Pondicherry beyond French India
“ Did you see those trees madam ? “ asked my driver as I looked out to see a road lined with a handful of trees with stunted and bare branches. “ It was such a beautiful stretch, now the trees have all gone after the cyclone,” he added,” First it was the tsunami, now it’s thane .”
I was on the road , on the outskirts of Pondicherry town, driving past a huddle of villages and fishing hamlets. It was my millionth visit to the erstwhile French territory and my first after the cyclone Thane had ravaged the town, destroying homes, resorts, streets, trees, livelihoods and plans at one go. The villagers were yet to come to terms with the cyclone that had raged more than five months ago. We drove towards the sea, away from the main road and arrived at a secluded beach , except that there were mounds and mounds of sands everywhere. We drove past the dunes and saw the last mile of land jutting out into the sea.
The Bay of Bengal presented itself – a canvas of blue surrounding us, as the sea gulls chased imaginary boats. A lone biker stopped at the edge of land’s end as we walked along and looked out into the sea . A handful of locals were swimming . I was told that adventure and water sports was planned on the sea shore, but had been shelved after the cyclone. As I drove past the French quarters, I hoped to see a different perspective of Pondicherry beyond French India besides Aurobindo ashram and Auroville. “Maybe Arikamedu ?” suggested the driver, but I told him that I had already been to the excavated site where trade relations with Romans was discovered ,way back in the first century. We nevertheless drove towards the ruins and saw some brick walls, remnant of an old monument , surrounded by wilderness and overgrown roots, lending an eerie air to the atmosphere. Cyclone Thane had left its mark here as well.
My journey resumed and then I met fifty two year old Muthulingam, who showed me another facet to this town. A therookoothu artist, he was engrossed in an intense performance at the Big Beach resort, where I chanced upon him. A group of men and some men dressed as women, wearing bold make up danced around, throwing dialogues in the air. Fascinated, I watched as the performers lost themselves in a world of epics, filled with demons and demi gods.
Muthulingam told me that there were performing a play based on the Ramayana and the story veered around Bharata’s son and a demon who came from Ravana’s lineage . He narrated with gusto, breaking into a dialogue , while the other artists danced around in tacky costumes. The performances however were power packed.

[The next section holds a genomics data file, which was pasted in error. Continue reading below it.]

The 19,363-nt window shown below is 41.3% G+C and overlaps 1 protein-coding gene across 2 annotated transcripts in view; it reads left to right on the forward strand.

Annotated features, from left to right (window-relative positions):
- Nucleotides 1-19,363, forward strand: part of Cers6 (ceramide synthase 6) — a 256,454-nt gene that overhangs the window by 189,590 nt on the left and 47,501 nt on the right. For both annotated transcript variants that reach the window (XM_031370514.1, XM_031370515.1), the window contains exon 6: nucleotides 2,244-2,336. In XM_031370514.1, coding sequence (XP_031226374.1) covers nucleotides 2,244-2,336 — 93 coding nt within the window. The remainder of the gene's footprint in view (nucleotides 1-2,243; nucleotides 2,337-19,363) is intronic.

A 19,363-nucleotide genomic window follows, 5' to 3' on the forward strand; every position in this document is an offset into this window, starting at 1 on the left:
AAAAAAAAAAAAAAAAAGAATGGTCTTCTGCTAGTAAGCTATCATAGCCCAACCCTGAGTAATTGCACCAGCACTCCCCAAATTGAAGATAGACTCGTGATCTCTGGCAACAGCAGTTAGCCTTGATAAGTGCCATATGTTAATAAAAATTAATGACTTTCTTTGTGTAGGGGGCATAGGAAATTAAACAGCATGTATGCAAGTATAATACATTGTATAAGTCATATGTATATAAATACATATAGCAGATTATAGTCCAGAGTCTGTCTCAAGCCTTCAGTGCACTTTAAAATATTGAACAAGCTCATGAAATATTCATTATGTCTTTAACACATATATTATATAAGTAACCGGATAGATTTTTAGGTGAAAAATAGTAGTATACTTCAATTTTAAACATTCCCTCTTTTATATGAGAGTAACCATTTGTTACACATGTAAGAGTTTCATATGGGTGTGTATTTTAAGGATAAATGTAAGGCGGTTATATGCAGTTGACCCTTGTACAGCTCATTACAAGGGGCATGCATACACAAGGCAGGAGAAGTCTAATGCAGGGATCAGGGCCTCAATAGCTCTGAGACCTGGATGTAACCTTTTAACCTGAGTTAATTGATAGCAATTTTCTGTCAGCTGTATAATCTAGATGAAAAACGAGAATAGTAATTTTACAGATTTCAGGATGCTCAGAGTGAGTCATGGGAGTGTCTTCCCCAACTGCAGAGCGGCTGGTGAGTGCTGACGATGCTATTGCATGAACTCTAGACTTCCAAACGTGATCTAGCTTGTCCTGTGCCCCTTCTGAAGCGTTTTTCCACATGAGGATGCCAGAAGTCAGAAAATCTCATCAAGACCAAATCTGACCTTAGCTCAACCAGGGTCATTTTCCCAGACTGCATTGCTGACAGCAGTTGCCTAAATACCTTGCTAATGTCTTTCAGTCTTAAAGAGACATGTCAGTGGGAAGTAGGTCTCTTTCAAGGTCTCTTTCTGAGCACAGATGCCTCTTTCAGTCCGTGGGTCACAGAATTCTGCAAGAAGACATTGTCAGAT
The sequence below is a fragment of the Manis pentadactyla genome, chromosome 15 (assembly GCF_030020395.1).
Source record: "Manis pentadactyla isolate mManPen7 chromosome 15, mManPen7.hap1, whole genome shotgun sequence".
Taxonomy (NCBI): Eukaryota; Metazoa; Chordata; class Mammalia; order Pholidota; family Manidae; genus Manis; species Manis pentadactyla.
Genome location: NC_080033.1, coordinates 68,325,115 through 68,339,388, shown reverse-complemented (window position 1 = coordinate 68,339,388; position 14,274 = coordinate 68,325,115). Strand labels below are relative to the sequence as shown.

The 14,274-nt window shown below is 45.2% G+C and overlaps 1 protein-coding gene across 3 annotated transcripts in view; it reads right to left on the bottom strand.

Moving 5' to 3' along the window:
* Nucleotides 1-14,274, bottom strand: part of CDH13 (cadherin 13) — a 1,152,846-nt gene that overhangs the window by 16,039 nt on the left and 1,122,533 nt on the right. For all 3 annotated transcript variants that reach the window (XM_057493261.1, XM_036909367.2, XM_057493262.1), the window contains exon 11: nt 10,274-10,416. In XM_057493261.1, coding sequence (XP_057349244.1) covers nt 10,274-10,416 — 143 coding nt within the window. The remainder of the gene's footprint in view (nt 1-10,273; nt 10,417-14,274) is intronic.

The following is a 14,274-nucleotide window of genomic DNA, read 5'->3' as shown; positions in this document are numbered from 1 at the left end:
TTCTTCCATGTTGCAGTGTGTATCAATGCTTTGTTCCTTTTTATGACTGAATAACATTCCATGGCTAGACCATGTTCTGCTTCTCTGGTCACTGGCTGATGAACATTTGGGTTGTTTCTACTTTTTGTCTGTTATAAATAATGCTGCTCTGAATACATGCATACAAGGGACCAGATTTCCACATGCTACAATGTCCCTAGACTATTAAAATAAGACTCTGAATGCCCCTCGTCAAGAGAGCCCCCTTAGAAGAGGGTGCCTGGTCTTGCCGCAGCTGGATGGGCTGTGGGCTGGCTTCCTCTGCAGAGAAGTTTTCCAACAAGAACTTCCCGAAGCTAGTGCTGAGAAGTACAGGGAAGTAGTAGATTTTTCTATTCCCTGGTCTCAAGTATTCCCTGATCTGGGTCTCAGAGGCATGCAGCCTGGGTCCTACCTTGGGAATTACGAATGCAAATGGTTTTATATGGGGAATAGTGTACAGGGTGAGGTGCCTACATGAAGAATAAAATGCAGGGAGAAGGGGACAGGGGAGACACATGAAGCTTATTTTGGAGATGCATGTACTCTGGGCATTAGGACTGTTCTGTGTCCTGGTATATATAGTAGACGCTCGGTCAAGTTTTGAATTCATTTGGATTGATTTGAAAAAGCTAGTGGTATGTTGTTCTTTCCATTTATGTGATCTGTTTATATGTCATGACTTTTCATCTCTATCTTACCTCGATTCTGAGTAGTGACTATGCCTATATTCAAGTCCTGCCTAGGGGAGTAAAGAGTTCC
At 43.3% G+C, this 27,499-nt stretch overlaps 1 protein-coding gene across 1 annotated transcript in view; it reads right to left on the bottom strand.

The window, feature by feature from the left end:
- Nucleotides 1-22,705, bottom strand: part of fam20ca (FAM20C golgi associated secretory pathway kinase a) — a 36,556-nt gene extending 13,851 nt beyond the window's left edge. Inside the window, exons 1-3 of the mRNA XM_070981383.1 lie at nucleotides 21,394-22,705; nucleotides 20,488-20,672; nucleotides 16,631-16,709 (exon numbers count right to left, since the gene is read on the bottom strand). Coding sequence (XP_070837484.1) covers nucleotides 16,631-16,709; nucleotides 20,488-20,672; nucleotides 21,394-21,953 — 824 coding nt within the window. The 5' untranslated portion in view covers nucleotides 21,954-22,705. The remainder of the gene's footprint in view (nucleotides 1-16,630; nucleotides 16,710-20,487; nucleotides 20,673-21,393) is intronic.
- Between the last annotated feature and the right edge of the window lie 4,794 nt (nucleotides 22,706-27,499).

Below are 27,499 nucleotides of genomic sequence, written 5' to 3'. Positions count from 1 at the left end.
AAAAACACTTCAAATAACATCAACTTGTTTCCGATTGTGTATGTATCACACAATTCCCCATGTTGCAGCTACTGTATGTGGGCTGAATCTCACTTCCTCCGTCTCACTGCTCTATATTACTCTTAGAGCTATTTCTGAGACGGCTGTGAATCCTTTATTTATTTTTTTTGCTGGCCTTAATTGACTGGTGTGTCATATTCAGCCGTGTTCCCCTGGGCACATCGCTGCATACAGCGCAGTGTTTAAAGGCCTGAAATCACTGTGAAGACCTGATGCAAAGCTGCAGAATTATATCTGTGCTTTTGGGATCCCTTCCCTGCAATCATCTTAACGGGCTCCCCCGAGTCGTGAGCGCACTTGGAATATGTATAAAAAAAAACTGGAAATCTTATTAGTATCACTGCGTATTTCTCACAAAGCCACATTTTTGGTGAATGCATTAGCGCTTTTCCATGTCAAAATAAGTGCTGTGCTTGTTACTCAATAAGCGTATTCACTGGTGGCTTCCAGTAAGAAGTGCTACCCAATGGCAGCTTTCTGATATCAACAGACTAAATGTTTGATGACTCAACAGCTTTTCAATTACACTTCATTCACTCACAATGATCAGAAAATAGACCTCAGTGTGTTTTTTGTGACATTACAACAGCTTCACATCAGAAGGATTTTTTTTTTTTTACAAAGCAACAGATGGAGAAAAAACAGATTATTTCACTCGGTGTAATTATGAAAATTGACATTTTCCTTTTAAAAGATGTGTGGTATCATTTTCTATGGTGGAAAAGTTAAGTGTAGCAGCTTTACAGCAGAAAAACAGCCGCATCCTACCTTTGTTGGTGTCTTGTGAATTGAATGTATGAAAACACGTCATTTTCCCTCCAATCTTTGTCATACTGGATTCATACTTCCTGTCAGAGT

Muthulingam later told me that today there were less than 50 therookoothu artists in Pondicherry. He handed his card to me and proudly proclaimed that he had been performing since he was seven . “ They put some powder on my face and said , go act..That was the first time I had ever played a role. I was Sahadeva from Mahabharatha, “ he added, getting nostalgic about how his cousin got him interested in the world of plays and performances. Muthulingam and his troupe’s diary was blocked for the next six months. They had selected their plays based on the Ramayana and Mahabharata and the Siva Purana. “Temples, resorts, villages – we will now go from village to village performing,” he said adding that the shows will be usually in the night and could go on for eight hours. “ We are paid Rs 9000 a show and we would do about ten shows in a month . Sometimes a show would have even 20 players, but we share all the money ” he shrugged .
Muthulingam was a self taught artist but he lamented that there were not many takers for street theatre, even from his own family today. “ We are too cultured for our own good . No body wants to dance, yell, perform on streets, people do not even consider it art anymore,” he complained as the lights went off on the show.
The sea called .I walked along the shore, letting the waves wash away patterns on the sands . The cyclone might have affected the life of the city, but here were folk artistes trying hard not to let their art go into oblivion. “ Well tourism helps to some extent, today it’s the Big Beach Resort , tomorrow, we may be in another place , but six months later, when the season ends, we will have to find jobs as security guards or something else,” Muthulingam’s words echoed as the waves flowed and ebbed.
I was on invitation by Club Mahindra for the relaunch of their Big Beach Resort post Cyclone Thane that had ravaged Pondicherry on new years eve last year. This story was published in my column, Inside Story in The Hindu Metro Plus